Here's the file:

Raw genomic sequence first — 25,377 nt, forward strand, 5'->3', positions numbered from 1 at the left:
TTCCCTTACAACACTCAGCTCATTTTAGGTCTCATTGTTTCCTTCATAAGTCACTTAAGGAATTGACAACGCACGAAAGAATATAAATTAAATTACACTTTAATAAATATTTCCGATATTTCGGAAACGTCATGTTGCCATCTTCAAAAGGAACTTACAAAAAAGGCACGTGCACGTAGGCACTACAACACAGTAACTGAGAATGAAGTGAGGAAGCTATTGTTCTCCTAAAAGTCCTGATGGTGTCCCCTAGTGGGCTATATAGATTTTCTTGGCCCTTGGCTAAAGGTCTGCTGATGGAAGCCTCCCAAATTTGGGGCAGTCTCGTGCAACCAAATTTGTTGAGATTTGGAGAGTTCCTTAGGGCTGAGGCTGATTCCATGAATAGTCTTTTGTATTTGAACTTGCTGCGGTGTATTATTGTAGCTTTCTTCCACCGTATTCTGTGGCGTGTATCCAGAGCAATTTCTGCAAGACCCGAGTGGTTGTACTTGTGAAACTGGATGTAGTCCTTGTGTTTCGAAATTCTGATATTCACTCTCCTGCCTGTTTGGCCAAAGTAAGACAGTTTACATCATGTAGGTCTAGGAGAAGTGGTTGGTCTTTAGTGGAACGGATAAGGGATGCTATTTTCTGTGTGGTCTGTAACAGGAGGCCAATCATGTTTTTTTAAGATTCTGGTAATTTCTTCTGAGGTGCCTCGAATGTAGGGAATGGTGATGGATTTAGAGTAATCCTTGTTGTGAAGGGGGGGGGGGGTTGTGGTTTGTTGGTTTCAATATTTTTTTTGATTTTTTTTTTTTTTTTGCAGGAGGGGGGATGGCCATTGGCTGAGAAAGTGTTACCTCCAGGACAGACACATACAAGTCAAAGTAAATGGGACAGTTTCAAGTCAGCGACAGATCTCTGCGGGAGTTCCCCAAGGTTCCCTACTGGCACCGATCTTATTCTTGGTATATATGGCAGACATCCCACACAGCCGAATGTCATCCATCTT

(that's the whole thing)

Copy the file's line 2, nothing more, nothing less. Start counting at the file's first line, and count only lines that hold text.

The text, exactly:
TTCCCTTACAACACTCAGCTCATTTTAGGTCTCATTGTTTCCTTCATAAGTCACTTAAGGAATTGACAACGCACGAAAGAATATAAATTAAATTACACTTTAATAAATATTTCCGATATTTCGGAAACGTCATGTTGCCATCTTCAAAAGGAACTTACAAAAAAGGCACGTGCACGTAGGCACTACAACACAGTAACTGAGAATGAAGTGAGGAAGCTATTGTTCTCCTAAAAGTCCTGATGGTGTCCCCTAGTGGGCTATATAGATTTTCTTGGCCCTTGGCTAAAGGTCTGCTGATGGAAGCCTCCCAAATTTGGGGCAGTCTCGTGCAACCAAATTTGTTGAGATTTGGAGAGTTCCTTAGGGCTGAGGCTGATTCCATGAATAGTCTTTTGTATTTGAACTTGCTGCGGTGTATTATTGTAGCTTTCTTCCACCGTATTCTGTGGCGTGTATCCAGAGCAATTTCTGCAAGACCCGAGTGGTTGTACTTGTGAAACTGGATGTAGTCCTTGTGTTTCGAAATTCTGATATTCACTCTCCTGCCTGTTTGGCCAAAGTAAGACAGTTTACATCATGTAGGTCTAGGAGAAGTGGTTGGTCTTTAGTGGAACGGATAAGGGATGCTATTTTCTGTGTGGTCTGTAACAGGAGGCCAATCATGTTTTTTTAAGATTCTGGTAATTTCTTCTGAGGTGCCTCGAATGTAGGGAATGGTGATGGATTTAGAGTAATCCTTGTTGTGAAGGGGGGGGGGGGTTGTGGTTTGTTGGTTTCAATATTTTTTTTGATTTTTTTTTTTTTTTTGCAGGAGGGGGGATGGCCATTGGCTGAGAAAGTGTTACCTCCAGGACAGACACATACAAGTCAAAGTAAATGGGACAGTTTCAAGTCAGCGACAGATCTCTGCGGGAGTTCCCCAAGGTTCCCTACTGGCACCGATCTTATTCTTGGTATATATGGCAGACATCCCACACAGCCGAATGTCATCCATCTT